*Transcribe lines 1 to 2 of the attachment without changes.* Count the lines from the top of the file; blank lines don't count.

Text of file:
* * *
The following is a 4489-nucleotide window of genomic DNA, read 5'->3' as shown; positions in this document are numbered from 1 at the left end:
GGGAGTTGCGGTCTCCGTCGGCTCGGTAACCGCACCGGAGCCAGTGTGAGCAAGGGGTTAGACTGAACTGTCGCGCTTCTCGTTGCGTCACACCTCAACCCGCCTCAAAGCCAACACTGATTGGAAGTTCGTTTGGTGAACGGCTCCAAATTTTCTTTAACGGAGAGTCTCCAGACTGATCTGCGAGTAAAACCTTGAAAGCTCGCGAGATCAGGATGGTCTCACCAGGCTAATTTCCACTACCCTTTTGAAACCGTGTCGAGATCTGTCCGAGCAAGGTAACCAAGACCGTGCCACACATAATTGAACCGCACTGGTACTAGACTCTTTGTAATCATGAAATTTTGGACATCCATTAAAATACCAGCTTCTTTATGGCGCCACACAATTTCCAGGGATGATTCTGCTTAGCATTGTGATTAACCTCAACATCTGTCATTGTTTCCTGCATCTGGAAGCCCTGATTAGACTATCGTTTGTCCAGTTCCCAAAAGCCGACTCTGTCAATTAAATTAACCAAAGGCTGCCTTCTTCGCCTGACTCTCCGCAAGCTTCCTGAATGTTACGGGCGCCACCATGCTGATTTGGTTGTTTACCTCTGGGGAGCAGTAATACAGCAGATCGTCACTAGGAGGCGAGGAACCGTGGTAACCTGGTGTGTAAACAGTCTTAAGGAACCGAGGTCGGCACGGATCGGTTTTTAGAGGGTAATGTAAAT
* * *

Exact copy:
The following is a 4489-nucleotide window of genomic DNA, read 5'->3' as shown; positions in this document are numbered from 1 at the left end:
GGGAGTTGCGGTCTCCGTCGGCTCGGTAACCGCACCGGAGCCAGTGTGAGCAAGGGGTTAGACTGAACTGTCGCGCTTCTCGTTGCGTCACACCTCAACCCGCCTCAAAGCCAACACTGATTGGAAGTTCGTTTGGTGAACGGCTCCAAATTTTCTTTAACGGAGAGTCTCCAGACTGATCTGCGAGTAAAACCTTGAAAGCTCGCGAGATCAGGATGGTCTCACCAGGCTAATTTCCACTACCCTTTTGAAACCGTGTCGAGATCTGTCCGAGCAAGGTAACCAAGACCGTGCCACACATAATTGAACCGCACTGGTACTAGACTCTTTGTAATCATGAAATTTTGGACATCCATTAAAATACCAGCTTCTTTATGGCGCCACACAATTTCCAGGGATGATTCTGCTTAGCATTGTGATTAACCTCAACATCTGTCATTGTTTCCTGCATCTGGAAGCCCTGATTAGACTATCGTTTGTCCAGTTCCCAAAAGCCGACTCTGTCAATTAAATTAACCAAAGGCTGCCTTCTTCGCCTGACTCTCCGCAAGCTTCCTGAATGTTACGGGCGCCACCATGCTGATTTGGTTGTTTACCTCTGGGGAGCAGTAATACAGCAGATCGTCACTAGGAGGCGAGGAACCGTGGTAACCTGGTGTGTAAACAGTCTTAAGGAACCGAGGTCGGCACGGATCGGTTTTTAGAGGGTAATGTAAAT